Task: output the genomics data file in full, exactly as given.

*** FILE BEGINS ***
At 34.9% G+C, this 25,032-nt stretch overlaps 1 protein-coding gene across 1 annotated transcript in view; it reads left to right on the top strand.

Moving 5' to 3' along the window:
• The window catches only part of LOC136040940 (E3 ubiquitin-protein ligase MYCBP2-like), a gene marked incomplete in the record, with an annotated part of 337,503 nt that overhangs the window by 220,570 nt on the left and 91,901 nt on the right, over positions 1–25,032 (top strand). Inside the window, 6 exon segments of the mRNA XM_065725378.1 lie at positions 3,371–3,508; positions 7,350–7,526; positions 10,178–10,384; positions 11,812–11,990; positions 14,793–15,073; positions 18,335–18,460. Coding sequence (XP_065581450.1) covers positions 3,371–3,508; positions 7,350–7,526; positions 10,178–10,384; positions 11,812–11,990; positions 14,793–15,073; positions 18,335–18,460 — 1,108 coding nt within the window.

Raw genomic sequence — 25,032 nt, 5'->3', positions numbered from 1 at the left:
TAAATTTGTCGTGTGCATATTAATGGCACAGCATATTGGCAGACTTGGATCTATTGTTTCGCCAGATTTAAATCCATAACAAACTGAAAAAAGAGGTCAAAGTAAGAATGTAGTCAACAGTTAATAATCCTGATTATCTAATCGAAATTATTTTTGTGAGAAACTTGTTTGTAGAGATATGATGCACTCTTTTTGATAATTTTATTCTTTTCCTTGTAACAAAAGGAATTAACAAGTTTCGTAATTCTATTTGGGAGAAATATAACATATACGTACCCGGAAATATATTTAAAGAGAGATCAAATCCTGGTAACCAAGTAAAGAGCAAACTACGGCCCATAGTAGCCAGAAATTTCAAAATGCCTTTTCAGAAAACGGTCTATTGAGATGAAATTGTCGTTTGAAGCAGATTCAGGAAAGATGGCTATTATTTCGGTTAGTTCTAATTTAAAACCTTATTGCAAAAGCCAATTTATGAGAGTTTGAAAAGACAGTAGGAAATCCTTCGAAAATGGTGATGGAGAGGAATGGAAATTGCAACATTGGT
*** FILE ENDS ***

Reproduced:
At 34.9% G+C, this 25,032-nt stretch overlaps 1 protein-coding gene across 1 annotated transcript in view; it reads left to right on the top strand.

Moving 5' to 3' along the window:
• The window catches only part of LOC136040940 (E3 ubiquitin-protein ligase MYCBP2-like), a gene marked incomplete in the record, with an annotated part of 337,503 nt that overhangs the window by 220,570 nt on the left and 91,901 nt on the right, over positions 1–25,032 (top strand). Inside the window, 6 exon segments of the mRNA XM_065725378.1 lie at positions 3,371–3,508; positions 7,350–7,526; positions 10,178–10,384; positions 11,812–11,990; positions 14,793–15,073; positions 18,335–18,460. Coding sequence (XP_065581450.1) covers positions 3,371–3,508; positions 7,350–7,526; positions 10,178–10,384; positions 11,812–11,990; positions 14,793–15,073; positions 18,335–18,460 — 1,108 coding nt within the window.

Raw genomic sequence — 25,032 nt, 5'->3', positions numbered from 1 at the left:
TAAATTTGTCGTGTGCATATTAATGGCACAGCATATTGGCAGACTTGGATCTATTGTTTCGCCAGATTTAAATCCATAACAAACTGAAAAAAGAGGTCAAAGTAAGAATGTAGTCAACAGTTAATAATCCTGATTATCTAATCGAAATTATTTTTGTGAGAAACTTGTTTGTAGAGATATGATGCACTCTTTTTGATAATTTTATTCTTTTCCTTGTAACAAAAGGAATTAACAAGTTTCGTAATTCTATTTGGGAGAAATATAACATATACGTACCCGGAAATATATTTAAAGAGAGATCAAATCCTGGTAACCAAGTAAAGAGCAAACTACGGCCCATAGTAGCCAGAAATTTCAAAATGCCTTTTCAGAAAACGGTCTATTGAGATGAAATTGTCGTTTGAAGCAGATTCAGGAAAGATGGCTATTATTTCGGTTAGTTCTAATTTAAAACCTTATTGCAAAAGCCAATTTATGAGAGTTTGAAAAGACAGTAGGAAATCCTTCGAAAATGGTGATGGAGAGGAATGGAAATTGCAACATTGGT